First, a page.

Supreme Court questions Centre’s rules on cattle slaughter

Updated on Aug 11, 2017 11:04 PM IST
Rescued cattle are seen at a "goushala", or cow shelter, run by Bharatiya Gou Rakshan Parishad, an arm of the Hindu nationalist group Vishwa Hindu Parishad (VHP), at Aangaon village in Maharashtra, in this February 20, 2015 file photo. REUTERS/Shailesh Andrade/Files(Reuters file)
Rescued cattle are seen at a "goushala", or cow shelter, run by Bharatiya Gou Rakshan Parishad, an arm of the Hindu nationalist group Vishwa Hindu Parishad (VHP), at Aangaon village in Maharashtra, in this February 20, 2015 file photo. REUTERS/Shailesh Andrade/Files(Reuters file)
Hindustan Times, New delhi | By

The Supreme Court on Friday questioned the Centre for framing rules banning sale of cattle for slaughter in animal markets, saying the regime it has formulated is an attempt to regulate livestock market, which only state governments can do under the Constitution.

A bench of Chief Justice JS Khehar and justice DY Chandrachud also felt the Prevention of Cruelty to Animals (Regulations of Livestock Markets) Rules, 2017, notified by the Centre on May 23, impinged on the right to carry out free trade.

As per one of the rules, a seller has to certify that he or she is not selling an animal for slaughter. It even mandates an assurance from the buyer that the animal purchased shall not be sold for the next six months. “Doesn’t this restrict a person from carrying out trade,” the bench asked.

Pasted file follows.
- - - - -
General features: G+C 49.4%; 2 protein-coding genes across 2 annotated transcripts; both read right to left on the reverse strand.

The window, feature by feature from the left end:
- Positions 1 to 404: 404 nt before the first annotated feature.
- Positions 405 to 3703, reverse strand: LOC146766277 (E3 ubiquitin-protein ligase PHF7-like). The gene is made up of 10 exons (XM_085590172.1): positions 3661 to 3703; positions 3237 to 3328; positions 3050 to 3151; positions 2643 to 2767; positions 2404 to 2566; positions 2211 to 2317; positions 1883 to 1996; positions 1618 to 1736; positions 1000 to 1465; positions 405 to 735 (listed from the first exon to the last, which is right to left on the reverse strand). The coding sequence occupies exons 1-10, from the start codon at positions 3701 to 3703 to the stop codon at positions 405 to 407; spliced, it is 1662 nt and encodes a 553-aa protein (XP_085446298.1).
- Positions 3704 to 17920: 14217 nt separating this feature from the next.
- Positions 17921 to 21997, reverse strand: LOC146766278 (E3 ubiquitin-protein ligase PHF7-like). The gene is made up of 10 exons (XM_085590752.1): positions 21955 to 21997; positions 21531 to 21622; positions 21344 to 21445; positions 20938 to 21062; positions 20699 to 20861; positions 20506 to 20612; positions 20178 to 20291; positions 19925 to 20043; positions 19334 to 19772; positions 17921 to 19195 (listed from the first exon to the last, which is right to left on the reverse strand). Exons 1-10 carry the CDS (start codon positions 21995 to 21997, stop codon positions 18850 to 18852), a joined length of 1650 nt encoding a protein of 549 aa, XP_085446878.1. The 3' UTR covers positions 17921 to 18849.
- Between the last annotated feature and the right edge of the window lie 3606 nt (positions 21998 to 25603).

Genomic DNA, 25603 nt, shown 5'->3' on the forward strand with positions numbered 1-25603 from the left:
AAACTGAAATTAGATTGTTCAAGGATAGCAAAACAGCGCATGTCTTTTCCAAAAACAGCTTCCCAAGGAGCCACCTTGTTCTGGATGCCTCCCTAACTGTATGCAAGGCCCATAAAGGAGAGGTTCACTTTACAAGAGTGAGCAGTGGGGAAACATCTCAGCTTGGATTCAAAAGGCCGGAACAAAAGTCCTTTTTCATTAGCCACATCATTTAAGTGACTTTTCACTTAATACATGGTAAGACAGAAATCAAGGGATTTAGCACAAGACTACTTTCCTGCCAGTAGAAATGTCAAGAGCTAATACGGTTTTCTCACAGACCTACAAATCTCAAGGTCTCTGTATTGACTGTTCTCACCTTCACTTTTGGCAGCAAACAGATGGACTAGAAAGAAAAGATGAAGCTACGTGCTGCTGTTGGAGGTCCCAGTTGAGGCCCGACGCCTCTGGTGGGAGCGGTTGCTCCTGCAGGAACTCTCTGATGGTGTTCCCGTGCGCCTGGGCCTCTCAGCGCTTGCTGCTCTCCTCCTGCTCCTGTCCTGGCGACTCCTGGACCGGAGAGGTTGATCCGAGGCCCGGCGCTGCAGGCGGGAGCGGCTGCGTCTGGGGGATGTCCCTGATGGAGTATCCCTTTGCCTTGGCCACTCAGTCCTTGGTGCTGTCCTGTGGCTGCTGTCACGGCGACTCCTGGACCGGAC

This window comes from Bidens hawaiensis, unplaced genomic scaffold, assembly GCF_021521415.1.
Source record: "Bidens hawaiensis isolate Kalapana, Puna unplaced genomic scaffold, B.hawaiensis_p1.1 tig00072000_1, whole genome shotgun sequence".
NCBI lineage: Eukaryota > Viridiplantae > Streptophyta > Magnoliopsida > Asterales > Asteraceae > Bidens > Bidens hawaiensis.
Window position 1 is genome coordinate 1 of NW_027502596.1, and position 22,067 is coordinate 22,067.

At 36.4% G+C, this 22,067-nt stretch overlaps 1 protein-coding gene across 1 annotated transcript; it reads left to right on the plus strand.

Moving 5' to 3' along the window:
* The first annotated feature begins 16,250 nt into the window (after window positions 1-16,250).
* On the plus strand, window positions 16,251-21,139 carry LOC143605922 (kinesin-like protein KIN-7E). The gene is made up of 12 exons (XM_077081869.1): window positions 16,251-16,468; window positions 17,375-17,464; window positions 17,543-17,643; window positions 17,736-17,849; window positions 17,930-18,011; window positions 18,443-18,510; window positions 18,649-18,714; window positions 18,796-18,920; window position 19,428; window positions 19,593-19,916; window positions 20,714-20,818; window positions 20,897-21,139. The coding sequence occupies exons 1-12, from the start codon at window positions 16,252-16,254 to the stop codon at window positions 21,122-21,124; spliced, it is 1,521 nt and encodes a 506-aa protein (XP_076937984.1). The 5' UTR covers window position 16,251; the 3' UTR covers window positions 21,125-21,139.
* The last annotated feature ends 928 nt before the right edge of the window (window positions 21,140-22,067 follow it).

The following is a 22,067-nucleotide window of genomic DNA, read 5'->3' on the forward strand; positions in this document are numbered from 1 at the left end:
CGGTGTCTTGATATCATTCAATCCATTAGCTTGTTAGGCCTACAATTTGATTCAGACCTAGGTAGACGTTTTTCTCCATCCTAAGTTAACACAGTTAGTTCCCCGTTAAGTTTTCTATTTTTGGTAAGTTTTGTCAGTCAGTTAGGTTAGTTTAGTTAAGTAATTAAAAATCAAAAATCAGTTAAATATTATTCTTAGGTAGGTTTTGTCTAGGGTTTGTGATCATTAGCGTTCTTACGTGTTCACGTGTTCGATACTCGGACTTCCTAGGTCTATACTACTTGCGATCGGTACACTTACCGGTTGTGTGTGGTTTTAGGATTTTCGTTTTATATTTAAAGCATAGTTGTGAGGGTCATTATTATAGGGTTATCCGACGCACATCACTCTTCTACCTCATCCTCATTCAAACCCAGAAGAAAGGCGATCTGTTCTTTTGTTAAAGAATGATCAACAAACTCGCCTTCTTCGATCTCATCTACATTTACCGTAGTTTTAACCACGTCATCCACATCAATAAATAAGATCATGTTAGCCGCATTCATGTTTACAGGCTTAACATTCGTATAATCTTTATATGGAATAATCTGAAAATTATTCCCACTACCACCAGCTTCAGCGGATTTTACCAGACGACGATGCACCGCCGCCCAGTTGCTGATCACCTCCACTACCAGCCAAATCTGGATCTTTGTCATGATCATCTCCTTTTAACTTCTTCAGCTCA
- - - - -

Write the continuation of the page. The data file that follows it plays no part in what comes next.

“The moment you make the submission that they are to regulate market, you are in trouble. What you can do is to issue guidelines to prevent cruelty of animals but not have a regime to control markets,” the bench told additional solicitor general PS Narasimha.

The law officer argued the rules were aimed at stopping illegal trade of animals at livestock markets. A review was already underway and there will be a sea change in them, said the officer.

“These would be modified,” Narasimha told the bench, which did not give its final view on the merits of the rules. The court made the remarks while vacating the stay it had imposed on the Care and Maintenance of Case Property Animals) Rules, 2017.

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  • ABOUT THE AUTHOR

    Bhadra is a legal correspondent and reports Supreme Court proceedings, besides writing on legal issues. A law graduate, Bhadra has extensively covered trial of high-profile criminal cases. She has had a short stint as a crime reporter too.

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